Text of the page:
Kim Jong-un may have 'chosen a path of no return'

Elias Hubbard
August 13, 2017

North Korea threatens to "annihilate" America with a missile strike.

He said the Guam base deters adversaries and reassures U.S. allies and partners in the Pacific.

Trump defended his stand against North Korea and claimed that Americans are happy with his remarks. Beijing has been remarkably quiet as US President Donald Trump and North Korea's premier Kim Jong-un have exchanged apocalyptic threats.

After Trump's warning to North Korea, Kim said through state media that Trump is "failing to grasp the ongoing grave situation" and "sound dialogue is not possible with such a guy bereft of reason, and only absolute force can work on him".

Russian Foreign Minister Sergei Lavrov said Friday that "the risks are very high" that the United States and North Korea could go to war, while German Chancellor Angela Merkel said an escalation in language was "the wrong response".

The streets of Pyongyang also reportedly remain calm amid rising tension in the region. Yet Trump and Mattis seem committed to military action if North Korea provokes it. On Friday, an editorial was published by the Global Times that said China should clear its stance on the rising U.S.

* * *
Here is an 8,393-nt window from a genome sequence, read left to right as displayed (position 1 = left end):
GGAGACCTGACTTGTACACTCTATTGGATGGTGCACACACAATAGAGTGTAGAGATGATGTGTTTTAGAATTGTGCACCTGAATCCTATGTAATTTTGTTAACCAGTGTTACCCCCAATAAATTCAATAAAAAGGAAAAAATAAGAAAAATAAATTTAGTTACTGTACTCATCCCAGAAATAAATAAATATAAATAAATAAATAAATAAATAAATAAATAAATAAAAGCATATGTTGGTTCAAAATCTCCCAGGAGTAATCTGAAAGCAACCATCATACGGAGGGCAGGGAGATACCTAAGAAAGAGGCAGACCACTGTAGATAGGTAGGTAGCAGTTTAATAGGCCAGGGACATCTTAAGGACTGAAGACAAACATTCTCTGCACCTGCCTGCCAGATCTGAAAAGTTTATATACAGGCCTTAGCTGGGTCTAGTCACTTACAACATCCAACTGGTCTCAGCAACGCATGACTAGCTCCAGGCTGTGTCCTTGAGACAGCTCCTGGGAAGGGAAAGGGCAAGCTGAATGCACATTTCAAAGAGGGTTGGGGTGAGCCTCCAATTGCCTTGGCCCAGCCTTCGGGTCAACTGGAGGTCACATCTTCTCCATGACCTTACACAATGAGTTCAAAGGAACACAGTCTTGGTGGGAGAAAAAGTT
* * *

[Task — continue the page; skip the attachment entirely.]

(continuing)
It also deployed the anti-missile system in neighboring Ehime, according to the reports, while the Asahi Shimbun said one maritime Self-Defense Force Aegis destroyer was stationed in the Sea of Japan (East Sea) to shoot down airborne missiles.

In a phone call, Mr Trump and Mr Xi "agreed North Korea must stop its provocative and escalatory behaviour", the White House said in a statement, and reiterated their mutual commitment to removing nuclear weapons from the Korean peninsula.

Analysts said a North Korean launch towards Guam would put the a dilemma: if it did not try to intercept the missiles, its credibility would be damaged and the North would feel emboldened to carry out a full-range ICBM test.

"It's about time that somebody stuck up for the people of this country and for the people of other countries", Trump told reporters in Bedminster, New Jersey on Thursday.

President Trump escalated his tough talk on North Korea, declining to rule out the possibility of a pre-emptive strike against Pyongyang, and suggesting that his warning earlier in the week promising "fire and fury" was not strong enough.

Trump has repeatedly called on China - the North's biggest ally and trading partner - to help reign in its neighbour, to little avail.

German Chancellor Angela Merkel said diplomacy was the answer: "Germany will very intensively take part in the options for resolution that are not military but I consider a verbal escalation to be the wrong response".

However, he added that the United States would always consider negotiations.

Other reports by Click Lancashire

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